Most people hate most advertising most of the time.
This may seem like an ill-advised thing for a marketing guy like me to say — but it doesn’t make it untrue.
In fact, on May 5, I’ll be presenting a seminar called “The Tao of Content Marketing” as part of Philly Tech Week 2016, and this will be my opening line. Because, whether businesses like it or not, people are starting to tune out advertising in alarming numbers. And if marketers don’t start re-thinking the way they engage modern audiences, they’re going to find themselves wasting millions of media dollars and losing hordes of clients.
Consider the following:
- In a survey conducted by Adobe, respondents were asked to select the best adjective to describe advertising. 68 percent chose “annoying.”
- The McCarthy Group published a survey shortly afterward, in which 84 percent of one demographic said they “don’t trust advertising.”
The average American adult has to endure around 5,000 promotional messages each day: TV commercials, billboards, emails, display ads, cold calls, radio/mobile audio ads … not to mention logos everywhere. And now they’ve reached a point where they’ve had enough.
People are taking back control, and finding alternate routes to their buying decisions. Search engines give them access to googols of information. Social media lets them consult with the most important people in their lives, virtually whenever they want.
Still, most marketers ignore what all this means. Instead of recognizing that people are using technology because they want us to leave them alone, marketers get consumed with how they should be using technology to force more messages down their throats. Regardless of what medium you’re using, you’re on the wrong track if your message implies, “Here’s what I want from you.” Because truly innovative marketing is that which implies, “Here’s how I can help you.”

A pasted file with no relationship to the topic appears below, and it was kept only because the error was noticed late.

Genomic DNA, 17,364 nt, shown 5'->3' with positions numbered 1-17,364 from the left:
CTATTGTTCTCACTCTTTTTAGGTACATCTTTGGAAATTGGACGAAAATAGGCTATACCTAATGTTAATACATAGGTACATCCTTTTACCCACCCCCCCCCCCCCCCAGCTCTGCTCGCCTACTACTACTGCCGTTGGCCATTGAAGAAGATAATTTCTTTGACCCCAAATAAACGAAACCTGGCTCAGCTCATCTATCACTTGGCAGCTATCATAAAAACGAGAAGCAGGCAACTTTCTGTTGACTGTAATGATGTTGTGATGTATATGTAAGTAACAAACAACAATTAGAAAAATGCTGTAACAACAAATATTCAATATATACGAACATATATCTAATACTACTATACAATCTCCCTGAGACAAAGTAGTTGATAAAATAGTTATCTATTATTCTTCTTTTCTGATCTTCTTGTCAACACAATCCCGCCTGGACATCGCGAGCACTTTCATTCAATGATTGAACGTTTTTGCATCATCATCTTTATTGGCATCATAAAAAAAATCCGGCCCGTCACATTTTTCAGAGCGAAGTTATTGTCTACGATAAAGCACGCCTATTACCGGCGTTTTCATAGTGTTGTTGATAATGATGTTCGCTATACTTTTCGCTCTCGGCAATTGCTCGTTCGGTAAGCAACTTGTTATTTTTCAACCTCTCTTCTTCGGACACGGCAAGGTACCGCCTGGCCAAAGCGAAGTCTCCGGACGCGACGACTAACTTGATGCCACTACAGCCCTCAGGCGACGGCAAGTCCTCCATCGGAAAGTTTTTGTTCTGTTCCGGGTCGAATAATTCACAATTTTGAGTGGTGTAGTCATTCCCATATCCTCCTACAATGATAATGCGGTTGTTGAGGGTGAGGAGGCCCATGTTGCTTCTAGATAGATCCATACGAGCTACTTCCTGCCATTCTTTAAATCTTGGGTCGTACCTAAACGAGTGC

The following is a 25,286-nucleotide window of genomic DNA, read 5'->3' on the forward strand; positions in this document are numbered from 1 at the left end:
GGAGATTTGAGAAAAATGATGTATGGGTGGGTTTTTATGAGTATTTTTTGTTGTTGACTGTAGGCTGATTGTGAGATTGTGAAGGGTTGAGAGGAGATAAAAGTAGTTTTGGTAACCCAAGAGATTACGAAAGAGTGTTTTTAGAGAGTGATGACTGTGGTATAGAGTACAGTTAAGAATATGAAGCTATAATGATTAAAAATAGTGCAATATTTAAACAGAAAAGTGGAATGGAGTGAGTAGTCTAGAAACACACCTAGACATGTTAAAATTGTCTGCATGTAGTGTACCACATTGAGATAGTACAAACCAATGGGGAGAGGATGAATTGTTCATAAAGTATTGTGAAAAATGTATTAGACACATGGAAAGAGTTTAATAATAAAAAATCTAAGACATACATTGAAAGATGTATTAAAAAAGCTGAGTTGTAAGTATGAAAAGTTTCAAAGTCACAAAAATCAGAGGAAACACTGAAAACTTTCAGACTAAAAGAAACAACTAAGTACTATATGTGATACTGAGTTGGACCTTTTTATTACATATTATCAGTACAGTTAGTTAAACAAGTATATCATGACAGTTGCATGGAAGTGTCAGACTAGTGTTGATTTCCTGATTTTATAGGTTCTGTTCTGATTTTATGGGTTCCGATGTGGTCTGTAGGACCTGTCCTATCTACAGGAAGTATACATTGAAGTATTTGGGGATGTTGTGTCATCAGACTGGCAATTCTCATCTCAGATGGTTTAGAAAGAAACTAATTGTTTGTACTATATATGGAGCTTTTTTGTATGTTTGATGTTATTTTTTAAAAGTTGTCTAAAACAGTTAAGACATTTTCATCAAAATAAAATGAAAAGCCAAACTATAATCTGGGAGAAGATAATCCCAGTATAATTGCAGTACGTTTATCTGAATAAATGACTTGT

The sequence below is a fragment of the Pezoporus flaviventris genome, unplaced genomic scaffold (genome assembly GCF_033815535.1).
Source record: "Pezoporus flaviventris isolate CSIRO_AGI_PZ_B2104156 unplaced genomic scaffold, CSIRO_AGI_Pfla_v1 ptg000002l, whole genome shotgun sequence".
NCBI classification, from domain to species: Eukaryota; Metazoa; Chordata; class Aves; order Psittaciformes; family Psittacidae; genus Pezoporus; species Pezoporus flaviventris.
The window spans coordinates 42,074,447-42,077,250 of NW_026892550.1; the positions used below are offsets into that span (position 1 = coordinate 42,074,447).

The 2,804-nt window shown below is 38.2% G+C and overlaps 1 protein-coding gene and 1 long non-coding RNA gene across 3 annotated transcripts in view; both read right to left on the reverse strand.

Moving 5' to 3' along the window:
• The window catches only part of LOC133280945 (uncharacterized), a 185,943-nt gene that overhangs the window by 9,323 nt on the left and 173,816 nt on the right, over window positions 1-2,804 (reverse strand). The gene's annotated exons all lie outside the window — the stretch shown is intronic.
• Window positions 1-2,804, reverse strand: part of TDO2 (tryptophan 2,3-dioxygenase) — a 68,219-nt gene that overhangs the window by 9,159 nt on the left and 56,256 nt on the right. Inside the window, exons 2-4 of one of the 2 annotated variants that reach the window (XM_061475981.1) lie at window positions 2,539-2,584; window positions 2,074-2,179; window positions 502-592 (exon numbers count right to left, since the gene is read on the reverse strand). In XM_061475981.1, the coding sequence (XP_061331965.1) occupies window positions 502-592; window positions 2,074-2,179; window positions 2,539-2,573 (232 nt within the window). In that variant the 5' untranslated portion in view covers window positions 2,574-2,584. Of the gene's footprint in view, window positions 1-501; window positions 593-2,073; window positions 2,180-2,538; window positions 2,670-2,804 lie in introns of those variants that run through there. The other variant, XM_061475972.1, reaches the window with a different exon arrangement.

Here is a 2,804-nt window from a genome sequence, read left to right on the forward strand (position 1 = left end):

The way forward isn’t technological, it’s philosophical.
Counterintuitive as it may sound, today’s most effective marketing is that which doesn’t try to sell at all. Rather than seeing each engagement as a potential transaction (e.g., “click here to buy”), forward thinkers see it as an opportunity to provide value and earn trust (e.g., “click here for an article/infographic/video that answers your question”). To truly engage people in 2016, you must be helpful to them — and one of the best ways of doing this is to provide credible, useful content.
A customer relationship is like any relationship in that, if it’s going to be meaningful and lasting, you have to be thoughtful when it comes to the other.
As the Dalai Lama once wrote:
Compassion is an aspiration, a state of mind … an empathetic altruism that actively strives to free others from suffering.
Or, as Rand Fishkin, CEO and Founder of SEOmoz, put it:
Best way to sell something: don’t sell anything. Earn the awareness, respect, and trust of those who might buy.
If you truly consider your audience’s needs, and give them something that truly helps, they won’t ignore you. Rather, they’ll listen and give you their trust. That is the key: because people want to buy from those they trust, not from those who are constantly reaching into their pockets.
And that is the Tao of Content Marketing.